One of the difficulties we face is data integration. All students register and pay for courses through the WGU portal. Then we need to register students at each of the providing institutions. In most cases, we cannot do this electronically. We face the same challenge when students complete a course. We ask each institution to provide us with their assessment, either a grade or a certificate. The only way we have of getting this information now is through e-mail which we then have to manually enter into our system. Fortunately, the technology is now available to provide this seamless integration, either for integrating technology into on-campus learning or for linking multiple providers. (personal communication, October 2000)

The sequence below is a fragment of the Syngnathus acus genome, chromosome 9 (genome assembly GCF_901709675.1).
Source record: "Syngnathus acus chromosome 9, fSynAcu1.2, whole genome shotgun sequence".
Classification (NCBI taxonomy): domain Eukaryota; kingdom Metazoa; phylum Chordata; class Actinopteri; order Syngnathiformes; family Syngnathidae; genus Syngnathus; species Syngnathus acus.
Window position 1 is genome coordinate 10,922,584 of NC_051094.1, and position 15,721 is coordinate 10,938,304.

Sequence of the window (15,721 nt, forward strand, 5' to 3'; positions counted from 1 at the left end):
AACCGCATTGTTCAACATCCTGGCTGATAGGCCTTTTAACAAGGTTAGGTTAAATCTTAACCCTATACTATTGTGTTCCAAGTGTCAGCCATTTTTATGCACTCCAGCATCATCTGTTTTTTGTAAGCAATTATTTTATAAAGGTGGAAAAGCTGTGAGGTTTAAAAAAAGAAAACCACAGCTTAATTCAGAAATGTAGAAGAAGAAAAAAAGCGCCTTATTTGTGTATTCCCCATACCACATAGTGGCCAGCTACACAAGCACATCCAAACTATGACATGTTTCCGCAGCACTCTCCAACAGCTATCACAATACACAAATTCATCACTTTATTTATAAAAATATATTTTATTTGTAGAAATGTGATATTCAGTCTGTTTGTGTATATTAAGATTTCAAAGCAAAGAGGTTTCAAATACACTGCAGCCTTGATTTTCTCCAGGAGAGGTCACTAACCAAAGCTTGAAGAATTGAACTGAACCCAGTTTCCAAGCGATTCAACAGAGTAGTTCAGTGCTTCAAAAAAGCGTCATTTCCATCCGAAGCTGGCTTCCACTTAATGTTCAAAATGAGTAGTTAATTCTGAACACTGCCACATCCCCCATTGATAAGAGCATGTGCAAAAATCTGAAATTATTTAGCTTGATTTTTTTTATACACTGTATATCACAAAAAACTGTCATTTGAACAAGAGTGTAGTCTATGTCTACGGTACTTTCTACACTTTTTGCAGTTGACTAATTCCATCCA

“We are beginning to see the early signs of awareness that a student today will be a student for the rest of his or her life,” says Skinner. "The likelihood that he or she will have numerous sources of providers is tremendous. We cannot stand in the way of that. We need an information system that makes it possible for students to seek the types of learning that they need" (personal communication, October 2000).

Earlier this year, SCT announced a connected learning solution that was developed with WebCT and Campus Pipeline. The solution provides an integration platform that provides real-time, out-of-the-box data integration and synchronization between SCT administrative databases and the WebCT e-learning environment. Campus Pipeline provides an intranet and Internet platform that brings all campus systems into a single user interface with a secured, single point of entry. Such solutions will enable us to meet student expectations in the future.